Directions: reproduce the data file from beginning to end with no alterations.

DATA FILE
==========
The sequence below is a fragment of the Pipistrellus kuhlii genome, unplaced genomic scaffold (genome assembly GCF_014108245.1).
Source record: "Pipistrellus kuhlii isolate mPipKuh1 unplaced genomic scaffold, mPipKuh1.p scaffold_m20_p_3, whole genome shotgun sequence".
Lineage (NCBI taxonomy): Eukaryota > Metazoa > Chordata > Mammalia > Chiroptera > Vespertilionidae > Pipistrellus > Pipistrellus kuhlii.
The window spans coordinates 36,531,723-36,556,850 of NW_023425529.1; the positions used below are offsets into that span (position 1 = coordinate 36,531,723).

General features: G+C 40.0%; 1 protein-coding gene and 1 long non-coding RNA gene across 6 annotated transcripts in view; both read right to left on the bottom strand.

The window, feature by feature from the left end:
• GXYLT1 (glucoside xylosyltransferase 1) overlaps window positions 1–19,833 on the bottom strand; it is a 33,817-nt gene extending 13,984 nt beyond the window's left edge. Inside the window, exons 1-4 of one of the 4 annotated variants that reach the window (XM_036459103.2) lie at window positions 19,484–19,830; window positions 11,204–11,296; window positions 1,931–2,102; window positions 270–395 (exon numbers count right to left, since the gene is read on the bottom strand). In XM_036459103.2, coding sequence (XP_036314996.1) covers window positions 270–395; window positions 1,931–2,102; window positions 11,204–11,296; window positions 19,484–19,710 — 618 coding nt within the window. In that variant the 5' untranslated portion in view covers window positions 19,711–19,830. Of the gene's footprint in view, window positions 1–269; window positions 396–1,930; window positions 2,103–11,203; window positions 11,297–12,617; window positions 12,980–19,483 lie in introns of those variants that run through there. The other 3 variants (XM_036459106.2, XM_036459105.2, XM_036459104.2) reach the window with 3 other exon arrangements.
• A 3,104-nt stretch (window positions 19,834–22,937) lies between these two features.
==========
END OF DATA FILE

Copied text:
The sequence below is a fragment of the Pipistrellus kuhlii genome, unplaced genomic scaffold (genome assembly GCF_014108245.1).
Source record: "Pipistrellus kuhlii isolate mPipKuh1 unplaced genomic scaffold, mPipKuh1.p scaffold_m20_p_3, whole genome shotgun sequence".
Lineage (NCBI taxonomy): Eukaryota > Metazoa > Chordata > Mammalia > Chiroptera > Vespertilionidae > Pipistrellus > Pipistrellus kuhlii.
The window spans coordinates 36,531,723-36,556,850 of NW_023425529.1; the positions used below are offsets into that span (position 1 = coordinate 36,531,723).

General features: G+C 40.0%; 1 protein-coding gene and 1 long non-coding RNA gene across 6 annotated transcripts in view; both read right to left on the bottom strand.

The window, feature by feature from the left end:
• GXYLT1 (glucoside xylosyltransferase 1) overlaps window positions 1–19,833 on the bottom strand; it is a 33,817-nt gene extending 13,984 nt beyond the window's left edge. Inside the window, exons 1-4 of one of the 4 annotated variants that reach the window (XM_036459103.2) lie at window positions 19,484–19,830; window positions 11,204–11,296; window positions 1,931–2,102; window positions 270–395 (exon numbers count right to left, since the gene is read on the bottom strand). In XM_036459103.2, coding sequence (XP_036314996.1) covers window positions 270–395; window positions 1,931–2,102; window positions 11,204–11,296; window positions 19,484–19,710 — 618 coding nt within the window. In that variant the 5' untranslated portion in view covers window positions 19,711–19,830. Of the gene's footprint in view, window positions 1–269; window positions 396–1,930; window positions 2,103–11,203; window positions 11,297–12,617; window positions 12,980–19,483 lie in introns of those variants that run through there. The other 3 variants (XM_036459106.2, XM_036459105.2, XM_036459104.2) reach the window with 3 other exon arrangements.
• A 3,104-nt stretch (window positions 19,834–22,937) lies between these two features.